Jewish World Review June 11, 2003 / 11 Sivan, 5763

Tresa McBee

Tresa McBee
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The Times shake-up: Get over yourself | I was content to stay away, but the comparison to a presidential death dragged me in. Memo to newspaper folks: The Jayson Blair Incident doesn't resonate as much with the rest of the world as it does with you.

So the president thing seems rather over the top — even in Editor & Publisher, an industry magazine. In an article amusingly entitled, "Lessons from the Blair affair: Editors should examine management style," William L. Winter, president and executive director of the American Press Institute, compared the resignations of the top two editors at The New York Times to the death of a president. "In our journalistic house, the Times is the foundation," Winter said. "And it has really been shaken."

Others share his solemnity. Robert Rivard, San Antonio Express-News editor, declared that the resignations of Executive Editor Howell Raines and Managing Editor Gerald Boyd are "a tragedy for everyone in the newspaper world. This touches all of us — it's a crisis."

Geez. I realize I toil at a small paper in a small state far removed from the greatness of the big guys, but: Really? Because The New York Times' public problem reveals a lot about blind eyes; really bad communication; an odd inattention to absent travel expense reports; the nasty consequences when management by fear and ego mix with poor interpersonal skills; and a pervasive arrogance. But a crisis? Get over yourself.

Yes, it is odious that gleeful deceiver Blair lied. Repeatedly. He's one of the reasons I noticed so much squinty-eyed suspicion when I started in this business. Unprincipled weasels like Blair make it that much harder for those of us who carefully quote and refuse to include comments we aren't sure we captured correctly. Who write descriptions from on-the-spot observations, not based on passages from other reporters' writing. Who don't pretend to be in another city without leaving the one we live in.

But the utter devastation from certain corners that a liar — no! — would pop up at The New York Times — say it isn't so! — is preposterous in its shock. Many reporters regularly read papers they admire, many aspire to join those newsrooms, but most of us conduct the interviews, make the phone calls, write the copy right where we work without once wondering what's up at The New York Times. We have jobs.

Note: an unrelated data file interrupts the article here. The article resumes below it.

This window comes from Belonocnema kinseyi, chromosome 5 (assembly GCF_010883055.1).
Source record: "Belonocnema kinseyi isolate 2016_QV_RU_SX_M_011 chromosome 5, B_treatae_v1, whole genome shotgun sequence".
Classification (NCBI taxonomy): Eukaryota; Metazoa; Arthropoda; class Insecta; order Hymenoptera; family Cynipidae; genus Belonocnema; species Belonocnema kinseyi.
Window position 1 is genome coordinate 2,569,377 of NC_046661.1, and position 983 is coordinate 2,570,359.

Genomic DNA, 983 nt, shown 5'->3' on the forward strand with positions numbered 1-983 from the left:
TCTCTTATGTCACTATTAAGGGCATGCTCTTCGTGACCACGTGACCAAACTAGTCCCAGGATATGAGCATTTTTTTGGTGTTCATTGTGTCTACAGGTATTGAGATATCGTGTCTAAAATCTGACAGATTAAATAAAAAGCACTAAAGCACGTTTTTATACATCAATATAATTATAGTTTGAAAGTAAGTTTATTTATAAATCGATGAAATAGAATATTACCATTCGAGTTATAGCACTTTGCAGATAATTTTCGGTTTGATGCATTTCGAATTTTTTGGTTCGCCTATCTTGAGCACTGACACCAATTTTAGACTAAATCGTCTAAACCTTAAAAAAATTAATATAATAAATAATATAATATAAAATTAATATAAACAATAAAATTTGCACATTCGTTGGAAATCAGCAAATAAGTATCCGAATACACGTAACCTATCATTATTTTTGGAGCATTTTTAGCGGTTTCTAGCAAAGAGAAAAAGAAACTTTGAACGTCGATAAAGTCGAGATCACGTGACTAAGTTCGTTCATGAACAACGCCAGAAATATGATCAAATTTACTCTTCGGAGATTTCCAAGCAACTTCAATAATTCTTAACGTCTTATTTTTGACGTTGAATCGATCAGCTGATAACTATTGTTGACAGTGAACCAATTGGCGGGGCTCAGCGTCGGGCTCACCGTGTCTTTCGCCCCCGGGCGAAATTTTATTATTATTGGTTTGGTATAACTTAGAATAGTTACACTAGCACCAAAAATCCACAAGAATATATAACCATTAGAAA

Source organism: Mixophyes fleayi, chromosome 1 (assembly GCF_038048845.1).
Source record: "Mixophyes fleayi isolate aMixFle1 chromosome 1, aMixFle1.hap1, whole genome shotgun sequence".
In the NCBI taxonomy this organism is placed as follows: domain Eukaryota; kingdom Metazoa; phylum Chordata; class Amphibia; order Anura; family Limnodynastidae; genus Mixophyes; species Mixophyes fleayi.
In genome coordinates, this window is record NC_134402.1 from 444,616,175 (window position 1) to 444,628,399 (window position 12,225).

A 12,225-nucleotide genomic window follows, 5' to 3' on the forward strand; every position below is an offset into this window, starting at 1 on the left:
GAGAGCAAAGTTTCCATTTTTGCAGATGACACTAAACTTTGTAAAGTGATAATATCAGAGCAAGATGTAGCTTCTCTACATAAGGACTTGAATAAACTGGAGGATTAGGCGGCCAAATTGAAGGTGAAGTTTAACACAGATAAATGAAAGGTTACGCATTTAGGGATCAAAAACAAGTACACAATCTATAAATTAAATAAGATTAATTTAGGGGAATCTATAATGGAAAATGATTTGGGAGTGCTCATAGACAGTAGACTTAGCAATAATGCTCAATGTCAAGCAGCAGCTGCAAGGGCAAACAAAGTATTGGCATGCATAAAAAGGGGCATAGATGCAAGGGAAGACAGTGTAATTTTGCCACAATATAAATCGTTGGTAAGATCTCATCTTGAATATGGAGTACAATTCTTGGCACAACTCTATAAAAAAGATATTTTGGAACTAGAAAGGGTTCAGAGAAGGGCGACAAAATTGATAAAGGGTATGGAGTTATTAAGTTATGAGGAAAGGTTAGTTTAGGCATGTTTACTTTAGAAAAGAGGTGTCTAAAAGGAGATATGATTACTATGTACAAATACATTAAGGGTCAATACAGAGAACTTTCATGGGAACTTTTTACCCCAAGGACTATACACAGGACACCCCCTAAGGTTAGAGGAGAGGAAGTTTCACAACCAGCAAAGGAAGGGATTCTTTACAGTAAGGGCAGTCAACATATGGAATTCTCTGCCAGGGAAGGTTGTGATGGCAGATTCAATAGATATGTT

The appearance of a deliberate duper at a large, high-profile newspaper will obviously attract a lot of industry attention, but Jayson Blairs are everywhere.

Every day brings new accounting and business-practice scandals amid the latest alleged untruth tellers. Did Martha give false statements to the feds? Did Sammy know about the cork? Did Hillary actually believe Bill was merely counseling a young intern?

Sure, we see consequences. Sometimes. Blair, is, for now, blacklisted, and his editors are out. But honest-to-goodness, we-can-feel-it change, the kind that invigorates with its infusion of excitement and energy and dedication usually remains elusive, draining productivity across corporate America.

Offering his take on the effect of The New York Times' shake-up — a view that could be applied across professions — Peter Bhatia, editor of The Oregonian and president of the American Society of Newspaper Editors, told Editor & Publisher, "We all understand better now that when we are in leadership positions, the institution and the health of the institution is more important than the [top] people."

Only now? What took so long? And while we're contemplating, could it be that an institution's health rests with those within it?

Such an on-high disconnect — so this is what we should be doing?! — creates chasms into which the Jayson Blairs fall, undetected by those who should notice and take action. Little surprise that few rallied around Howell Raines in his last days.

The Blairs among us should be held as examples of what not to do. Just tone down the incredulity while doing so. Those of us who paid attention will appreciate it.

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JWR contributor Tresa McBee is a columnist for the Northwest Arkansas Times. Comment by clicking here.

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